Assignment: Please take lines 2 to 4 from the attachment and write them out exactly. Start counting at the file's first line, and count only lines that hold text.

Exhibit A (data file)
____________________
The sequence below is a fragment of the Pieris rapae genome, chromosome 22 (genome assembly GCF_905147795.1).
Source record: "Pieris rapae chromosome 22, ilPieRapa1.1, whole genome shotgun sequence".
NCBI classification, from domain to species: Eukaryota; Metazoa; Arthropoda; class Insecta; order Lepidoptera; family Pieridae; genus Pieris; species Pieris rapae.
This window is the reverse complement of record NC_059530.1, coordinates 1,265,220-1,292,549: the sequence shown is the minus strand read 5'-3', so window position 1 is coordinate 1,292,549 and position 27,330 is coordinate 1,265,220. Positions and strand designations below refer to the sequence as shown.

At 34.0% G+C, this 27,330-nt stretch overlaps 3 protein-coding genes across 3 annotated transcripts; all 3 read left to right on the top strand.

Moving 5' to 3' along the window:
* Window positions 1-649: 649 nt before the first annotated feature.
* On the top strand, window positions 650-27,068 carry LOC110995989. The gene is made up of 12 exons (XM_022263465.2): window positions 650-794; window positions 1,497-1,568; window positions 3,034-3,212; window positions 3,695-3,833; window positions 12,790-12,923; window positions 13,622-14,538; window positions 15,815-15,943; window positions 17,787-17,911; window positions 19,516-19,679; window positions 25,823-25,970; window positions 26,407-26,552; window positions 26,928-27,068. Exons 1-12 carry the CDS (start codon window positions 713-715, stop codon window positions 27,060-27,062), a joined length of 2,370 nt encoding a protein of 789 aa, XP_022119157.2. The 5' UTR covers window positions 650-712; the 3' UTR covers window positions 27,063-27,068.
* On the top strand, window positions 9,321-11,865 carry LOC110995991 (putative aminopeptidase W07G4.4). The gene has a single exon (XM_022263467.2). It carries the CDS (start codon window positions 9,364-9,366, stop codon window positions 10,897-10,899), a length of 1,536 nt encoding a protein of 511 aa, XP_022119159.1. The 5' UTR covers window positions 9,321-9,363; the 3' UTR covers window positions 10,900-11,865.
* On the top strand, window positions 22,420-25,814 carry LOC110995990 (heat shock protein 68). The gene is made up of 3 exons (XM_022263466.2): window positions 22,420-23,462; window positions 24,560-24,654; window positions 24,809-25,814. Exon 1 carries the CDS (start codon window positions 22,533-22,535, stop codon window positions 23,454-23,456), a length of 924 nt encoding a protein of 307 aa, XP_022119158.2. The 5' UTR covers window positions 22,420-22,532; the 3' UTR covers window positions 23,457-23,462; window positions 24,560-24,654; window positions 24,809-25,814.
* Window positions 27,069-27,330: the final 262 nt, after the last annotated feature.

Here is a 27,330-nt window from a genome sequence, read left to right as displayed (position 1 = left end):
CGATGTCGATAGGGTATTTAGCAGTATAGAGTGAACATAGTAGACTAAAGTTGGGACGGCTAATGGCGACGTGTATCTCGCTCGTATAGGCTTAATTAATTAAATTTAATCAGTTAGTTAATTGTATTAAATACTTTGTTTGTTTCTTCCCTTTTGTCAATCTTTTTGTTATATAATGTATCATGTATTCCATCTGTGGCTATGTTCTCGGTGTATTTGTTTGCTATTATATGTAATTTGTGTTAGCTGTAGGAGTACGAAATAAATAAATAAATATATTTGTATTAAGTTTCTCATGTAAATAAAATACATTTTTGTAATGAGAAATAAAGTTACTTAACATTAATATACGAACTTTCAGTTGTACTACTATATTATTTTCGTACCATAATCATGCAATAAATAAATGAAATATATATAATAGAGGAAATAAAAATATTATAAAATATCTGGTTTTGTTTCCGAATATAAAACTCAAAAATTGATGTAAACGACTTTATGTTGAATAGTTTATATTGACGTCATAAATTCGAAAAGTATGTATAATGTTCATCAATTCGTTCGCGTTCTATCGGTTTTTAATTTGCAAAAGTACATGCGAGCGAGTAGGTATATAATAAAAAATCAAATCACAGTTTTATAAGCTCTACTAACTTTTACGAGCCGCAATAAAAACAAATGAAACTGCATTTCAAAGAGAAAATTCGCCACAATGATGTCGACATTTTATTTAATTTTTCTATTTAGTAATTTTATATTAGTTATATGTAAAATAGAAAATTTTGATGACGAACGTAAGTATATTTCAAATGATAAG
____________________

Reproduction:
Source record: "Pieris rapae chromosome 22, ilPieRapa1.1, whole genome shotgun sequence".
NCBI classification, from domain to species: Eukaryota; Metazoa; Arthropoda; class Insecta; order Lepidoptera; family Pieridae; genus Pieris; species Pieris rapae.
This window is the reverse complement of record NC_059530.1, coordinates 1,265,220-1,292,549: the sequence shown is the minus strand read 5'-3', so window position 1 is coordinate 1,292,549 and position 27,330 is coordinate 1,265,220. Positions and strand designations below refer to the sequence as shown.